In his way of approaching people and shaking hands, King Charles III. almost a bit to the legendary American President Bill Clinton. Everyone feels personally meant, whether they are attending the military salute as a spectator in front of the Brandenburg Gate or are waiting as a spectator at the weekly market on Berlin’s Wittenbergplatz. Charles bathes in the crowd so naturally and effortlessly that one might think he wants to expand his electorate.
But – you have to remind yourself of that sometimes – he doesn’t have to. He can’t do that! Charles is king because he was born a crown prince, and he would probably be king if he had never shook hands with a plebeian.
Nothing sets Charles apart from his late mother quite like his public approach. Elisabeth was also often in Germany, 15 times, Charles calculated in those days, five of them as a state guest. She attended receptions, attended memorial services and had expensive horses given to her. But Elisabeth would never have given a speech in the German Bundestag. She would never have sought small talk with the market butcher or tried honey from the beekeepers’ stand in front of KaDeWe. She probably wouldn’t even have gotten on the Bundesbahn, even if she had set course for Hamburg, Germany’s most British city.
Charles is environmentally conscious – like the Germans
Of course, Charles doesn’t just take the train because he’s closer to the people. He is environmentally conscious, and that also connects him with the Germans – and the Germans with him. Katja von Maltzan, who received the king in her 2500-hectare “eco-village Brodowin”, even called the high-ranking visitor from England the “organic pioneer par excellence”. That’s not exactly British understated through, but it’s not greatly exaggerated either. Charles was already involved with organic farming when it was still a technical term among esotericists in England. For a long time he endured ridicule in the kingdom because of his inclinations. It didn’t bother him.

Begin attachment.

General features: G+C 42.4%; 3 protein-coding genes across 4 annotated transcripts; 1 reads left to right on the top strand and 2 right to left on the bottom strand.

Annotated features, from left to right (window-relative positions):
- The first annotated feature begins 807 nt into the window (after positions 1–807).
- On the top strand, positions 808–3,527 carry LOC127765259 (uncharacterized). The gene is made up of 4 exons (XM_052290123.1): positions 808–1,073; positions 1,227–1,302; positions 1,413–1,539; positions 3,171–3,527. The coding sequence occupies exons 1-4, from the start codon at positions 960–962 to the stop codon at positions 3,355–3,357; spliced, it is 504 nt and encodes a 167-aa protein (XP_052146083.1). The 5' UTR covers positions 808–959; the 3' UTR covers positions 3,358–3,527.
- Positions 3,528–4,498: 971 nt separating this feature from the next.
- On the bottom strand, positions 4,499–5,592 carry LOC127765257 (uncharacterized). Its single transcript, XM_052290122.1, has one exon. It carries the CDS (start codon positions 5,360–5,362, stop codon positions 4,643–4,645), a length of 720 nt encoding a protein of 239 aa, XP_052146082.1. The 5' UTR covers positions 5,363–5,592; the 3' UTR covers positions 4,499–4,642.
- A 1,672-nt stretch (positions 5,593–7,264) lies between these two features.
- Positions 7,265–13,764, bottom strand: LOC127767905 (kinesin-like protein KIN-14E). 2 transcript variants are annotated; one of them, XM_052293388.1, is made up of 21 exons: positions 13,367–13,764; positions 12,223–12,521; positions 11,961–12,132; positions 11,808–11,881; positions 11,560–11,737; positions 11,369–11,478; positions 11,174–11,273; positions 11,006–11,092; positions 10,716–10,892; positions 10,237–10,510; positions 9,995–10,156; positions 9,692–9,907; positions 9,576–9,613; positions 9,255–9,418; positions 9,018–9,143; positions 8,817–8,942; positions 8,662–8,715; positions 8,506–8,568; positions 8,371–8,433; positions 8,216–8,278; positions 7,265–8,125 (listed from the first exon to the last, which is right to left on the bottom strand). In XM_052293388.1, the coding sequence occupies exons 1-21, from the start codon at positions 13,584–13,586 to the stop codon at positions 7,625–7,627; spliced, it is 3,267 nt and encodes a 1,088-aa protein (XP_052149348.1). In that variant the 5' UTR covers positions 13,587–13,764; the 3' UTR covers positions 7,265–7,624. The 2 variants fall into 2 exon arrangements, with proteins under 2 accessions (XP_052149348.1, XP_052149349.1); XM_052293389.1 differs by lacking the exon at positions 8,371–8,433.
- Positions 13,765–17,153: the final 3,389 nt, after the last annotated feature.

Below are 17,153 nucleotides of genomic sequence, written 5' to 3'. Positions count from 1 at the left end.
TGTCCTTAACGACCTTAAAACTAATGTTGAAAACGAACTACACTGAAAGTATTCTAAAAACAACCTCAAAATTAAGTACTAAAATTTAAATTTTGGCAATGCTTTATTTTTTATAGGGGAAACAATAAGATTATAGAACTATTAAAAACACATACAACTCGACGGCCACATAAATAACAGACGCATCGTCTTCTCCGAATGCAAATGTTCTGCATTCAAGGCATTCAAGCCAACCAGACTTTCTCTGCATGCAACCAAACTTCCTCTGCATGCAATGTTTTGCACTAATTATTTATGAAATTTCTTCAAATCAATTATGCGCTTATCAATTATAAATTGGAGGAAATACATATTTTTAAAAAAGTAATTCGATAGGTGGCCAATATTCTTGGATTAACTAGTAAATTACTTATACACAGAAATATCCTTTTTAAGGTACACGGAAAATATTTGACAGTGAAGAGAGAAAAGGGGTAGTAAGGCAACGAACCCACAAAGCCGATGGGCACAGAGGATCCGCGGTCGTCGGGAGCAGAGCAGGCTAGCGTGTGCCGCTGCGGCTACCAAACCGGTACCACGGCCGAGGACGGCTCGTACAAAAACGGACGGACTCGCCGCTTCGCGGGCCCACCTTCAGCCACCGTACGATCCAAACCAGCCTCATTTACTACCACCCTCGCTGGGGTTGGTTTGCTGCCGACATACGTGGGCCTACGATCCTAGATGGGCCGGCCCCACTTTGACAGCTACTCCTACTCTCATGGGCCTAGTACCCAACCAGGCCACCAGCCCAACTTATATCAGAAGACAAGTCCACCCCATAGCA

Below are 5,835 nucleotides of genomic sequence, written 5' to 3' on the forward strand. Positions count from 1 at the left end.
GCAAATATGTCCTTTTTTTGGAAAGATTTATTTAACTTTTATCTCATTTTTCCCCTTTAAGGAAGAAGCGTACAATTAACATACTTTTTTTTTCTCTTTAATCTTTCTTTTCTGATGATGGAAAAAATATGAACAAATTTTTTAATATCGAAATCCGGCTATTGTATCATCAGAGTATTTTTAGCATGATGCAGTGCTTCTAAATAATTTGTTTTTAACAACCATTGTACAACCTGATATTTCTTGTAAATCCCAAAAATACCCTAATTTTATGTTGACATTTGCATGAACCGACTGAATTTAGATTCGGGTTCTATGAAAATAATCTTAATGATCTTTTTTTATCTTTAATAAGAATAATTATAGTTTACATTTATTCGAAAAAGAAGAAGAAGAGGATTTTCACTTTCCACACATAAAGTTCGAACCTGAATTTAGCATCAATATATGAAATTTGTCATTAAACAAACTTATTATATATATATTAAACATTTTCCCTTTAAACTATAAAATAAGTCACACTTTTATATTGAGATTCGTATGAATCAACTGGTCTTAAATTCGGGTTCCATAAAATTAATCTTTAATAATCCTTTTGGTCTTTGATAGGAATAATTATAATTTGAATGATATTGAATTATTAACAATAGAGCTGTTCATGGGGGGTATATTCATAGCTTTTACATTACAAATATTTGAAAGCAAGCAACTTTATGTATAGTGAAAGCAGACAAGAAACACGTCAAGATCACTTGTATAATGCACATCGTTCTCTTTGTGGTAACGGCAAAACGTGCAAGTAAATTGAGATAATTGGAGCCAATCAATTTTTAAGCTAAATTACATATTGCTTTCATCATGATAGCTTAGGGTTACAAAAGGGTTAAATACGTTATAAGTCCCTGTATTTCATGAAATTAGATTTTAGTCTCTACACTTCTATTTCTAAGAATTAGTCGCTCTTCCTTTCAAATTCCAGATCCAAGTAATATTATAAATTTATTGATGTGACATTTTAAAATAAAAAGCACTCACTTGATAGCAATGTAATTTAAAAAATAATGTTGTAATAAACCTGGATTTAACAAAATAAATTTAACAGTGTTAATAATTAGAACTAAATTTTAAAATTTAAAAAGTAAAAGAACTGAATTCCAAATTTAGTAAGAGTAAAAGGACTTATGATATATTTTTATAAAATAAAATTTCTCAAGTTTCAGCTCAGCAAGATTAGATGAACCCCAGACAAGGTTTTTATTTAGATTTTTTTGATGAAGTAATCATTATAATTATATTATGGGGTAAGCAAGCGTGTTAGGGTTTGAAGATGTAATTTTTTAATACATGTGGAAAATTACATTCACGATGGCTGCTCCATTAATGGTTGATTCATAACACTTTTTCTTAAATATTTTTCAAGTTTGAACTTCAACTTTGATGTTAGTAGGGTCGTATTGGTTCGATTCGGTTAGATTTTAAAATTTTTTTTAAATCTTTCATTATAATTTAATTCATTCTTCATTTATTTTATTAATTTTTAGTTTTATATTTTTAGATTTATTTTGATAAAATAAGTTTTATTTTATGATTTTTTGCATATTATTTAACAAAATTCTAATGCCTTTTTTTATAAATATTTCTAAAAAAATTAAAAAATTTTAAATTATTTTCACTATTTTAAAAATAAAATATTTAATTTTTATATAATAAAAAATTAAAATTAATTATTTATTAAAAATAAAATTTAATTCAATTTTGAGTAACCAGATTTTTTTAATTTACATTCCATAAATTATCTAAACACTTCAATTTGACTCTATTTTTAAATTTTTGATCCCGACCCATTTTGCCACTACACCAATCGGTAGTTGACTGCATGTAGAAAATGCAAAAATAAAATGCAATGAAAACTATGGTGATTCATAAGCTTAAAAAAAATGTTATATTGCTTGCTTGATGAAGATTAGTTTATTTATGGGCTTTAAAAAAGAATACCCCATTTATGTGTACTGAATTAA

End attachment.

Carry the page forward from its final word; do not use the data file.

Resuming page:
Today it pays off. In contrast to other celebrities, who market-consciously tie in with politically correct zeitgeist issues, Charles has a high level of credibility when he champions the cause of nature. His interest in sustainability is genuine and his knowledge of it is hard-earned. Wildlife filmmaker and naturalist David Attenborough is one of his friends. From his organic farms in Cornwall, southwest England, Charles supplies health-conscious (and money-free) Brits with organic food. He also has Germany to thank for all of this in a roundabout way.
He is fascinated by the holistic view
The nation in the heart of Europe, which turned from friend to enemy overnight in 1914 and is now a “partner” again, shaped Charles’ youth in many ways. His boarding school in Gordonstoun, Scotland, followed the teachings of Kurt Hahn, a German-Jewish teacher who had worked at the Salem boarding school in southern Germany before he fled. Prince Philip, Charles’ father, went through the same school, which does not see freedom and discipline as opposites and focuses on character building through natural, physical challenges.
Charles, who suffered under the drill at Gordonstoun, owes his special attention to nature to the institution. The holistic approach has fascinated him since his youth, and over the decades he has shed light on the whole range, from Rudolf Steiner and homeopathy to Carl Jung to the shamans and Sufis of the Global South.
Seen in this way, Charles not only traveled to a large neighboring country with which the British government wants to have better relations again after Brexit. He also curiously visited the Germany of the Energiewende, the only political system in the world in which a green party has been regularly involved in governments since the 1990s, a society of concerned climate protection and organic culture.
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